May 28, 2014
Ahead of a House vote to pass sanctions against Venezuelan officials today, 14 members of Congress sent a letter [PDF] to Secretary Kerry yesterday urging against sanctions, warning that they could undermine the dialogue process between the Venezuelan government and the opposition. Instead, the members – who include John Conyers (D-MI) and Hank Johnson (D-GA) – suggested that the U.S. should exchange ambassadors with Venezuela. The sanctions bill passed the House this afternoon with the support of a number of Venezuelan ex-pats in the U.S. who are mostly “from the middle class and upper middle class,” and is championed by anti-Cuba hawks in the House such as Ileana Ros-Lehtinen (R-FL), and Marco Rubio (R-FL) and Robert Menendez (D-NJ) in the Senate.
The letter also notes – unlike statements by sanctions proponents such as Ros-Lehtinen – that opposition protesters are responsible for some of the killings and other human rights abuses over the past few months, and that the Venezuelan government has taken steps to hold perpetrators accountable, with at least 19 arrests of “state agents.” The letter states:
at least 42 people have died, including opposition activists, government supporters, bystanders and security agents. Government security forces have been implicated in killings and accused of human rights abuses, and at least 19 state agents have been jailed in relation to these alleged abuses. A number of fatalities and injuries have reportedly been caused by protesters themselves. Security forces and civilians have been shot and killed while trying to remove barricades erected by protesters and motorcyclists have been beheaded by wire stretched across the road by protesters.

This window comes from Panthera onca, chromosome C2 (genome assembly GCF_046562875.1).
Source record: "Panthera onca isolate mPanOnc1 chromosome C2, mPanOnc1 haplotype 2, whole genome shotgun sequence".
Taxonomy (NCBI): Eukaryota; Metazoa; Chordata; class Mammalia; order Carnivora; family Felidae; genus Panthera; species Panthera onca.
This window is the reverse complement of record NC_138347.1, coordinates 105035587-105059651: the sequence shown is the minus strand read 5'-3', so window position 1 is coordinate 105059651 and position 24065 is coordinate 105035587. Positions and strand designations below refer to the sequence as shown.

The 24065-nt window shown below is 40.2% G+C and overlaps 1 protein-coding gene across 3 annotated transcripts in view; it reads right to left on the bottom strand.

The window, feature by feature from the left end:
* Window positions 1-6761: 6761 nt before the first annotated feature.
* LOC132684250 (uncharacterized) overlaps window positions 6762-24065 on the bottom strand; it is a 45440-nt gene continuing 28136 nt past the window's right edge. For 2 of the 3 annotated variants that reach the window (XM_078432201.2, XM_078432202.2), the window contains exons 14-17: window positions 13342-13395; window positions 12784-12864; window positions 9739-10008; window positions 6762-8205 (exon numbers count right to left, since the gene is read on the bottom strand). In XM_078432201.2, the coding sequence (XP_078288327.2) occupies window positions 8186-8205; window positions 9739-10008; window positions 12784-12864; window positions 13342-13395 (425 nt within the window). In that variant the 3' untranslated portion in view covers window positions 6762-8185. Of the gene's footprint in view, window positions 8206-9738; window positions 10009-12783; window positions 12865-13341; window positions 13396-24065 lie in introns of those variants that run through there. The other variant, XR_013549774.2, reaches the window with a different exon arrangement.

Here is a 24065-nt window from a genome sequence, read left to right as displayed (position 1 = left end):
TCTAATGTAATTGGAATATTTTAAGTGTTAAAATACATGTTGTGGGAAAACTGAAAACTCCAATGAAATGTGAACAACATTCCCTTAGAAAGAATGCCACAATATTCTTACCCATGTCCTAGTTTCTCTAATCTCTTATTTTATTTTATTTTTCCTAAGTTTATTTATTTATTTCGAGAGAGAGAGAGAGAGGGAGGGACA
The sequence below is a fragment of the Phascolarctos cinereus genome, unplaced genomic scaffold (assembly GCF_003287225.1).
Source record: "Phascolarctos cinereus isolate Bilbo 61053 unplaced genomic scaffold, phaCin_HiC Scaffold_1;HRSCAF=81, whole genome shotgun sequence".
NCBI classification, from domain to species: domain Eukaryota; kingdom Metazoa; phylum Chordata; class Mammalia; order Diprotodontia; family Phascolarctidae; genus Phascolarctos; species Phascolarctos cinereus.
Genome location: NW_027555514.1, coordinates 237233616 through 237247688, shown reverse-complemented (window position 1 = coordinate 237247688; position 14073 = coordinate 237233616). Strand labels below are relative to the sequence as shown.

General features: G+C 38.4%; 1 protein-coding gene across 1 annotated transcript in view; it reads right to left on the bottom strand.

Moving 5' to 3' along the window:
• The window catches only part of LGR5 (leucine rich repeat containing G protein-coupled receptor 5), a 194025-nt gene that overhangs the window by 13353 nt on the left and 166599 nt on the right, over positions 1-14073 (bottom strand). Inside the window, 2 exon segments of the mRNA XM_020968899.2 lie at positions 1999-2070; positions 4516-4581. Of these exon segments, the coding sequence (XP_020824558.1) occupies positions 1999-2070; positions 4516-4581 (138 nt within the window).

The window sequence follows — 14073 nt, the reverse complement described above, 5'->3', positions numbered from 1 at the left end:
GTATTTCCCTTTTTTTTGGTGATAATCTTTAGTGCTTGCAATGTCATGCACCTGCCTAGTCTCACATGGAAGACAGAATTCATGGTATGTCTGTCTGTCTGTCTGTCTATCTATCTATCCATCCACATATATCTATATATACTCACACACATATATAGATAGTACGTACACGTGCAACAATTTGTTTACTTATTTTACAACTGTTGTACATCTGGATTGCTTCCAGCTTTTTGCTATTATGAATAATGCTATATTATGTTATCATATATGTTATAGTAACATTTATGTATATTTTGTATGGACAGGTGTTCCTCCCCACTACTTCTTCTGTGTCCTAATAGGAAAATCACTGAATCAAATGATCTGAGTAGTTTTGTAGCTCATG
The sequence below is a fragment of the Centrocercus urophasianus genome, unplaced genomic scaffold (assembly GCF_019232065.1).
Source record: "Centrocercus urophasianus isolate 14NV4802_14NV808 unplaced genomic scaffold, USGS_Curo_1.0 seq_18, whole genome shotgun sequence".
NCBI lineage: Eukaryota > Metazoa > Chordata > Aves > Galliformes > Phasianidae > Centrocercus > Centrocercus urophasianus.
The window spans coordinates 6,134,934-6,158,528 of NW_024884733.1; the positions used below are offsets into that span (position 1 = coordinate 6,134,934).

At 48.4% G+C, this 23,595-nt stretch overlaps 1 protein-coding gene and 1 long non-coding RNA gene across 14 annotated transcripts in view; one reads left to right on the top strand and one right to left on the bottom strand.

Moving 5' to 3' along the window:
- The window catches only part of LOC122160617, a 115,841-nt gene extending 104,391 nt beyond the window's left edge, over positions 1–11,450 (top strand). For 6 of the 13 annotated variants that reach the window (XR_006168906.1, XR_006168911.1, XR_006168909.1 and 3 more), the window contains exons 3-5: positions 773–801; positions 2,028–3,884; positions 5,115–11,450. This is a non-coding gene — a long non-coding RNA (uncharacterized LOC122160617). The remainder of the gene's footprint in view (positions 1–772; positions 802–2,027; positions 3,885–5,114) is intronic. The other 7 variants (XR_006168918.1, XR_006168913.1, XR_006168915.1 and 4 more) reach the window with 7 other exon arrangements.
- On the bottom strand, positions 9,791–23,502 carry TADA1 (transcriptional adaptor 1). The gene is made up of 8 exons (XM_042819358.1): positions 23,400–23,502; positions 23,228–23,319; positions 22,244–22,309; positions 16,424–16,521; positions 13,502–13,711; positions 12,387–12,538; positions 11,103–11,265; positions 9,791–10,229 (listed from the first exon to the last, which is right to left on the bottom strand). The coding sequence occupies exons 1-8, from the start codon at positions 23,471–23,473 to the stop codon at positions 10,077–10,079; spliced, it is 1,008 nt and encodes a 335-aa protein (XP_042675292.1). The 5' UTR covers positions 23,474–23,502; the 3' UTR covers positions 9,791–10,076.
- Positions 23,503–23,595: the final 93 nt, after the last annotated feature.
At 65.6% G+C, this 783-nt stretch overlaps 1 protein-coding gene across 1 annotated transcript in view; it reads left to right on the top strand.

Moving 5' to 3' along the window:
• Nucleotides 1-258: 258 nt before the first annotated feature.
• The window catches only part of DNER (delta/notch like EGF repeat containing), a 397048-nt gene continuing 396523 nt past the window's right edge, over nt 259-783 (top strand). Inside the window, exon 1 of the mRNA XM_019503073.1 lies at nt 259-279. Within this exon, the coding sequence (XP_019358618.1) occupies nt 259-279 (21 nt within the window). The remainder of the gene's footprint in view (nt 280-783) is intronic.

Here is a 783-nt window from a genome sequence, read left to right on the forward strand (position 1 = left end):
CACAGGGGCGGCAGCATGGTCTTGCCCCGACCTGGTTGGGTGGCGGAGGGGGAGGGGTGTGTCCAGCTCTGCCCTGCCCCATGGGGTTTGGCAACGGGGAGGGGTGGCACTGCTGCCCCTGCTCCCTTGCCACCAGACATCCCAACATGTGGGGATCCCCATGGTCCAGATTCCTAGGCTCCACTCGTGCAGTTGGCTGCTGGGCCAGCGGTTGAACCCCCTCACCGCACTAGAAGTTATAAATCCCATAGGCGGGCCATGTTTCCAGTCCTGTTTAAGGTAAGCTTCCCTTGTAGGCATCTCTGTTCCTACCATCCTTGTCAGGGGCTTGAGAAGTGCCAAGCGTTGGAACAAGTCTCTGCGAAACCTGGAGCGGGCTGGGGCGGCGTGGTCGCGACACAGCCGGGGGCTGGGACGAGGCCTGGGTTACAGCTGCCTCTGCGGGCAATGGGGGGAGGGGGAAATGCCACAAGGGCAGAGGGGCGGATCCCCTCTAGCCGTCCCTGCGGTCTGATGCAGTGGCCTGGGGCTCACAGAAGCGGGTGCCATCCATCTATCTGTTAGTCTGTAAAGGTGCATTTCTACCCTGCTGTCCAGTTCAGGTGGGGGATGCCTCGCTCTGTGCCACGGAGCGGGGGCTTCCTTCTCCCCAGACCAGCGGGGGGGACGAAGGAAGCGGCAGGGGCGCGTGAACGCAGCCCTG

It also notes that the U.S. would be isolated regionally in sanctioning Venezuelan officials, as
While the United States government does not have to agree with its neighbors in the Western Hemisphere, it should take their opinions into account, as it takes European or African governments’ opinions into account in those regions. The Union of South American Nations (UNASUR), the Caribbean Community (CARICOM), and the Organization of American States (by a 29-3 vote) have all issued statements that are in various ways supportive of the Venezuelan government and that call for the respect of the country’s democratic institutions. A number of presidents and governments, including Michelle Bachelet of Chile, have publicly warned against attempts to forcibly remove the democratically elected government of Venezuela. As State Department spokesperson Jen Psaki noted on Wednesday, there are “no indications that other Latin American countries at this time would support sanctions on Venezuela.”
Foreign ministers from the 12-member Union of South American Nations issued a statement Friday saying that the proposed legislation would constitute a violation of Venezuela’s internal affairs and undermine attempts by regional diplomats and the Vatican to foster dialogue between the government and opposition.
Sanctions represent “an obstacle for the Venezuelan people can overcome their difficulties with independence, and in democratic peace,” according to a statement after a meeting in the Galapagos Islands in Ecuador.